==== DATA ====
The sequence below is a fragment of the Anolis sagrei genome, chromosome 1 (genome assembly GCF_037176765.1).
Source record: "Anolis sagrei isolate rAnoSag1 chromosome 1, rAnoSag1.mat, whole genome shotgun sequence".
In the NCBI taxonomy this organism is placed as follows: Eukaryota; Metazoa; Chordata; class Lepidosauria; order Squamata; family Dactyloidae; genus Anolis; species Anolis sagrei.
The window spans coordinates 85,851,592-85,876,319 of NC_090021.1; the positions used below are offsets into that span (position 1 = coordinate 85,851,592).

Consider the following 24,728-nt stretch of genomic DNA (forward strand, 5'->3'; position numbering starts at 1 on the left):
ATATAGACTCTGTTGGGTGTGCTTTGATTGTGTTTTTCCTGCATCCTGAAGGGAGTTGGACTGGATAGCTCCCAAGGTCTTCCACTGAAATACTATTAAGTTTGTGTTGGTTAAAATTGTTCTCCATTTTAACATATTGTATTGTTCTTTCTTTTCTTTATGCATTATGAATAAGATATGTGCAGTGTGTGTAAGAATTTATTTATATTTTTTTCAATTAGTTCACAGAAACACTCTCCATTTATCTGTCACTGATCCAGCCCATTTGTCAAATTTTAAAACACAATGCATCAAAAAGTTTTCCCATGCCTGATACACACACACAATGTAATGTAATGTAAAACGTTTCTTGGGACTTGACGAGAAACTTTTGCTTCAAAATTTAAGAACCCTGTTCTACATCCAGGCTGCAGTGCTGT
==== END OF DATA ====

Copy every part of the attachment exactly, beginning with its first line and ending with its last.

The sequence below is a fragment of the Anolis sagrei genome, chromosome 1 (genome assembly GCF_037176765.1).
Source record: "Anolis sagrei isolate rAnoSag1 chromosome 1, rAnoSag1.mat, whole genome shotgun sequence".
In the NCBI taxonomy this organism is placed as follows: Eukaryota; Metazoa; Chordata; class Lepidosauria; order Squamata; family Dactyloidae; genus Anolis; species Anolis sagrei.
The window spans coordinates 85,851,592-85,876,319 of NC_090021.1; the positions used below are offsets into that span (position 1 = coordinate 85,851,592).

Consider the following 24,728-nt stretch of genomic DNA (forward strand, 5'->3'; position numbering starts at 1 on the left):
ATATAGACTCTGTTGGGTGTGCTTTGATTGTGTTTTTCCTGCATCCTGAAGGGAGTTGGACTGGATAGCTCCCAAGGTCTTCCACTGAAATACTATTAAGTTTGTGTTGGTTAAAATTGTTCTCCATTTTAACATATTGTATTGTTCTTTCTTTTCTTTATGCATTATGAATAAGATATGTGCAGTGTGTGTAAGAATTTATTTATATTTTTTTCAATTAGTTCACAGAAACACTCTCCATTTATCTGTCACTGATCCAGCCCATTTGTCAAATTTTAAAACACAATGCATCAAAAAGTTTTCCCATGCCTGATACACACACACAATGTAATGTAATGTAAAACGTTTCTTGGGACTTGACGAGAAACTTTTGCTTCAAAATTTAAGAACCCTGTTCTACATCCAGGCTGCAGTGCTGT